What actually surprised me was just how the feel and balance of this sword belies its weight. Had I to guess, I‘d put the sword at 1500g tops. It‘s a big boy and not weightless but far from a clunker and easily flows through longsword plays. „Agile and authorative“ is a good description for how this sword feels in hands. Of course it is meant to be used with two hands but the occasional one-handed technique can be performed without problems. While the sword moves swiftly and with little effort, it‘s still almost 4lb in motion so just by its mass this blade is a devastating weapon. Add to that sharp edges and whatever stands in its path should better get the hell out of the way ;). With the leverage of the long handle, the sword changes directions very easily and turns on a dime. The amount of power one can generate even with short movements is astounding.

I think I have succeded in creating a sword that would work very well for the German School of fencing.

I will later add a cutting video, don‘t have enough bottles right now ;)

EDIT: New cutting vid with better resolution (though no newspaper rolls this time):



I was actually surprised that I got some silent cuts on the tetra packs. This sword is really not optimized for light targets. As you saw when I cut the newspaper rolls, the sword is very unforgiving on bad technique. You really have to follow through properly. These narrow, thick blades aren't optimized for cutting but when you get it right, they cut perfectly fine. Even when I messed up, the blade left deep gashes in the rolls, plenty deep enough to put someone out of a fight (if that had have been an arm or throat). The good cuts went through the rolls without much resistance.

I don't have it on tape unfortunately (thought of it only after I had turned the camera off) but thrusts against the rolls were pretty impressive. Even with little effort, the tip went in several inches and a more powerful thrust went right through, splitting the wooden core.

In any case, I'm looking forward to a chance to put this one up against some mats!



The sword‘s aesthetics are meant to reflect the „to-the-point“ design. Graceful but functional, no excessive embellishments. Overall I wanted the sword to look like the sidearm a nobleman or well-off man-at-arms would carry, not without style but a weapon through and through.

I had a bit of trouble picking the right guard. First I decided on downturned quillons and had the guard already forged out when I realized I wasn‘t happy with the design. I spend some time not being able to make up my mind when I remembered that I had a guard that used to be on a VA Kriegsschwert in my spare parts collection. I picked it up and immediately knew it would work wonderfully with some modifications. I had to do a lot of work on it but I really like the result and am glad that I went that way.


For the pommel, I decided on a pear shape. A scent stopper or fishtail with clean lines and facets might have fit the guard better but no pommel feels as good in my hand as a simple pear does so that it is. The pommel was turned on a lathe by a good friend of mine, I then reground it a bit to exactly meet the weight requirements. Finally, the pommel was fitted to the tang, hot peened, the wooden handle scales epoxied on, bound with cord and wrapped with leather.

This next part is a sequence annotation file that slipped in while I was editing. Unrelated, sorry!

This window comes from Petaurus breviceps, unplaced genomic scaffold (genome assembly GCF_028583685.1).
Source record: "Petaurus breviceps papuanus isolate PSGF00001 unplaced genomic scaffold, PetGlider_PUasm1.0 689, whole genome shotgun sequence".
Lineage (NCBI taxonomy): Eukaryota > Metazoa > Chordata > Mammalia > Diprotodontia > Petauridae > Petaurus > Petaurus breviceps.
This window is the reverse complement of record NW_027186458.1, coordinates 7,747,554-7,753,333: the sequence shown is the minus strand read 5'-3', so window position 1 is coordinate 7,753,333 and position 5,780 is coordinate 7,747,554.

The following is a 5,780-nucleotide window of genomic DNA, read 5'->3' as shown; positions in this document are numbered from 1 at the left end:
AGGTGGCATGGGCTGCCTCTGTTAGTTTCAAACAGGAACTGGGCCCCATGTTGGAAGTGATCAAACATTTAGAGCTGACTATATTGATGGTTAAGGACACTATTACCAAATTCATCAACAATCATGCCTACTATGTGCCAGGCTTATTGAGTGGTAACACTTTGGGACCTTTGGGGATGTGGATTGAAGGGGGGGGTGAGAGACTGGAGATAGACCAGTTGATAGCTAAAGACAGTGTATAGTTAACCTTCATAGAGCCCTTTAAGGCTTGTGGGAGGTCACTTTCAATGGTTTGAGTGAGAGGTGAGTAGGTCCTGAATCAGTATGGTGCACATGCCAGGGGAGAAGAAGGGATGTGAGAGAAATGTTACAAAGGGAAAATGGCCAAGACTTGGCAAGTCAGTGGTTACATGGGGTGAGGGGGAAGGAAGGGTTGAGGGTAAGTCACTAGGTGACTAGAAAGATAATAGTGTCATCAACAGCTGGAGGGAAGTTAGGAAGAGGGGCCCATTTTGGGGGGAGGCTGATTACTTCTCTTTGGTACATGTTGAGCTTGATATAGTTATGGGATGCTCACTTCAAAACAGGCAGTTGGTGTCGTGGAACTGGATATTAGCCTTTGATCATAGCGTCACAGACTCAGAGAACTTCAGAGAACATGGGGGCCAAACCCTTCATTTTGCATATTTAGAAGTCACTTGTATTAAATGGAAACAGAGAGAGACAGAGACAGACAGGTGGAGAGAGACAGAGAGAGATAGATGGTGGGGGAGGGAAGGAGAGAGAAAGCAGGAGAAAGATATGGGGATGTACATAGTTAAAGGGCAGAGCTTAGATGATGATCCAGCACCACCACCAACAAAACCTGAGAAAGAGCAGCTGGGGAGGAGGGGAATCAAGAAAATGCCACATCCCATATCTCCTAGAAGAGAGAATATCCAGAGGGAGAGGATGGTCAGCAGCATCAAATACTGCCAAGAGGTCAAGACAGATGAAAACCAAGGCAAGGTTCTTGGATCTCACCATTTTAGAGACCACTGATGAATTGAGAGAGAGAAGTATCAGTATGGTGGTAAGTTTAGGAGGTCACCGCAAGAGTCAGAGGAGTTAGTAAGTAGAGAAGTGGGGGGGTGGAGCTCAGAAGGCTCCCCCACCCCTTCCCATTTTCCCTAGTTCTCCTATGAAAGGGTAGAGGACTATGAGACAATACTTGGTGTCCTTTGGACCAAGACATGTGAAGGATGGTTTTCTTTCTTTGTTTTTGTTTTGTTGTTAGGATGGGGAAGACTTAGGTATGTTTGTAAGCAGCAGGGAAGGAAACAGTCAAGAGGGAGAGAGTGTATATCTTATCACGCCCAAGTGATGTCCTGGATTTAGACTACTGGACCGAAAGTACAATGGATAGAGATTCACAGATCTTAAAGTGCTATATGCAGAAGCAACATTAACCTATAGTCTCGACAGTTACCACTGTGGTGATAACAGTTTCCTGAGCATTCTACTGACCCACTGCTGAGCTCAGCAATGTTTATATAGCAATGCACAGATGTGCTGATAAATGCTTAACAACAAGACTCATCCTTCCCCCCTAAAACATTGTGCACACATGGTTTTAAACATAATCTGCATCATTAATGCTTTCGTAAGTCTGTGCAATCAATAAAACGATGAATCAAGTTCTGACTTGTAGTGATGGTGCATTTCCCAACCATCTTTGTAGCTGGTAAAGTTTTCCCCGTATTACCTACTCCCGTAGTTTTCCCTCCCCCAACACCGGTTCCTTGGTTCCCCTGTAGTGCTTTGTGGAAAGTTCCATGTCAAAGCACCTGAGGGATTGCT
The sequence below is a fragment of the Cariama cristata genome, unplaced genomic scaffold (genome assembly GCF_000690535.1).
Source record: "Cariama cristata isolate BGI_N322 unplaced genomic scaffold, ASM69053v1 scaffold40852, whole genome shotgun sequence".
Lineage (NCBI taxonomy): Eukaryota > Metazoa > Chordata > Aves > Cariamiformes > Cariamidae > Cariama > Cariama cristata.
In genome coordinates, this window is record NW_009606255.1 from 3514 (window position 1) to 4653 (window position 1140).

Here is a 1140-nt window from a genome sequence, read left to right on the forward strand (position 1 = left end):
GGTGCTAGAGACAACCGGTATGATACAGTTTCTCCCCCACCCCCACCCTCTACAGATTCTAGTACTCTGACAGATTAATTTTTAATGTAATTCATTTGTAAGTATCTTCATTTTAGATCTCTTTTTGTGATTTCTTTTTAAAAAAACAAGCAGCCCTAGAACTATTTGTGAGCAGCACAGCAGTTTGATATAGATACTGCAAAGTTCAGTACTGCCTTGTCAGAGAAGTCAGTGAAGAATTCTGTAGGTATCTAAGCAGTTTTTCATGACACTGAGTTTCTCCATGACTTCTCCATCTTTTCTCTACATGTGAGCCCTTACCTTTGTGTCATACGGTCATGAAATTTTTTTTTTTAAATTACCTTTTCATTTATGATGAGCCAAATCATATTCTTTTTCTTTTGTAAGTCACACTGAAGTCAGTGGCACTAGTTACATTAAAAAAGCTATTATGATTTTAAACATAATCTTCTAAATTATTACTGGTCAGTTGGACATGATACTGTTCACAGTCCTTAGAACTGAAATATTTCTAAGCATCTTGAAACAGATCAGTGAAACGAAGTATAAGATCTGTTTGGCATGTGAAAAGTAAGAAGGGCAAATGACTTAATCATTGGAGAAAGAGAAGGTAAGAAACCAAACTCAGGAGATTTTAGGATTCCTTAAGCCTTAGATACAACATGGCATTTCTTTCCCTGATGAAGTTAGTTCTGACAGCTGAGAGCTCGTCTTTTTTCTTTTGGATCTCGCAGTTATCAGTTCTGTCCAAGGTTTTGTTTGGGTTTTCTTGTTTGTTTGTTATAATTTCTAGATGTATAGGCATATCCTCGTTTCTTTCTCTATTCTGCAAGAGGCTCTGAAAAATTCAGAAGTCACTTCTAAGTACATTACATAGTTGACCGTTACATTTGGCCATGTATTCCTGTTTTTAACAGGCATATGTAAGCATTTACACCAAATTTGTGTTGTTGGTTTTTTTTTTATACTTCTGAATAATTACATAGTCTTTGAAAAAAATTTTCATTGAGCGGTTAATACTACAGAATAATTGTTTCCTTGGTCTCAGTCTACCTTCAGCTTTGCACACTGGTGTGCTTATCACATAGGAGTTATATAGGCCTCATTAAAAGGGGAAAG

Eventually I will make a scabbard for this sword but for now, I need to catch a break from working in the shop and will concentrate on using swords, not making them ;)

I appreciate all comments and critique! Thanks for looking.



Edited by Lukas MG
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Wow, Lukas, this is a fine, fine sword. I see you went with the green leather :0)

Looks awesome!


I particularly like the guard, provides a lot of coverage, but still seems compact as well.

I also very much like that it is an inspired piece, rather than a reproduction.


A beautiful sword all around Lukas, congratulations ,



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This is top shelf! Awesome blade...

Pat yourself on the back man. You have done what many can not do.



The fundamental cause of trouble is that the stupid are cocksure, while the intelligent are full of doubt. -Bertrand Russell, philosopher
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Superb! I'd love to handle it!

To become old and wise... You first have to survive being young and foolish! ;) Ikisu.blogsot.com. Email; milesikisu@gmail.com mobile: +27784653651

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Great job! Really a good looking sword. Now I want to see you cut something with it. B)

“If you trust in yourself. . . believe in your dreams. . . and follow your star. . . you will still get beaten by the people who have spent their time working hard and learning things, the people who weren't so lazy.” ~ Terry Pratchett


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I've always loved this style of sword, to me it is the epitome of sword design... it just doesn't get any better. Excellent work man. I want one...:)

George Ezell, bladesmith

" How much useful knowledge is lost by the scattered forms in which it is ushered to the world! How many solitary students spend half their lives in making discoveries which had been perfected a century before their time, for want of a condensed exhibition of what is known."

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Hurray! What a great sword! Very nicely done, Lukas!




"It is not the critic who counts; not the man who points out how the strong man stumbles, or where the doer of deeds could have done them better. The credit belongs to the man who is actually in the arena, whose face is marred by dust and sweat and blood, who strives valiantly; who errs and comes short again and again; because there is not effort without error and shortcomings; but who does actually strive to do the deed; who knows the great enthusiasm, the great devotion, who spends himself in a worthy cause, who at the best knows in the end the triumph of high achievement and who at the worst, if he fails, at least he fails while daring greatly." -- Theodore Roosevelt